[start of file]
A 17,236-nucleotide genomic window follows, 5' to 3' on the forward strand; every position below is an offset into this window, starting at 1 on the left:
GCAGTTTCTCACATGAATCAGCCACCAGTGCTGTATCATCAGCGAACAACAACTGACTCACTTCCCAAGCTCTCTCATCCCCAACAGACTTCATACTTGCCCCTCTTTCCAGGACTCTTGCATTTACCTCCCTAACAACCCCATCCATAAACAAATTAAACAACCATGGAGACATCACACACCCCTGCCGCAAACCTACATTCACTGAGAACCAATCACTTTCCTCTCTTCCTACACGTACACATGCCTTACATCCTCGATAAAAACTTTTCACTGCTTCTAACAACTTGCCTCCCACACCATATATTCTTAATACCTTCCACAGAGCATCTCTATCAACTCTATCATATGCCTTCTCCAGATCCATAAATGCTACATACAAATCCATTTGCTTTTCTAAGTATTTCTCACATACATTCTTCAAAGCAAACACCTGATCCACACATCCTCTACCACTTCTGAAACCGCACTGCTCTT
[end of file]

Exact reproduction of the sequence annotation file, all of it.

A 17,236-nucleotide genomic window follows, 5' to 3' on the forward strand; every position below is an offset into this window, starting at 1 on the left:
GCAGTTTCTCACATGAATCAGCCACCAGTGCTGTATCATCAGCGAACAACAACTGACTCACTTCCCAAGCTCTCTCATCCCCAACAGACTTCATACTTGCCCCTCTTTCCAGGACTCTTGCATTTACCTCCCTAACAACCCCATCCATAAACAAATTAAACAACCATGGAGACATCACACACCCCTGCCGCAAACCTACATTCACTGAGAACCAATCACTTTCCTCTCTTCCTACACGTACACATGCCTTACATCCTCGATAAAAACTTTTCACTGCTTCTAACAACTTGCCTCCCACACCATATATTCTTAATACCTTCCACAGAGCATCTCTATCAACTCTATCATATGCCTTCTCCAGATCCATAAATGCTACATACAAATCCATTTGCTTTTCTAAGTATTTCTCACATACATTCTTCAAAGCAAACACCTGATCCACACATCCTCTACCACTTCTGAAACCGCACTGCTCTT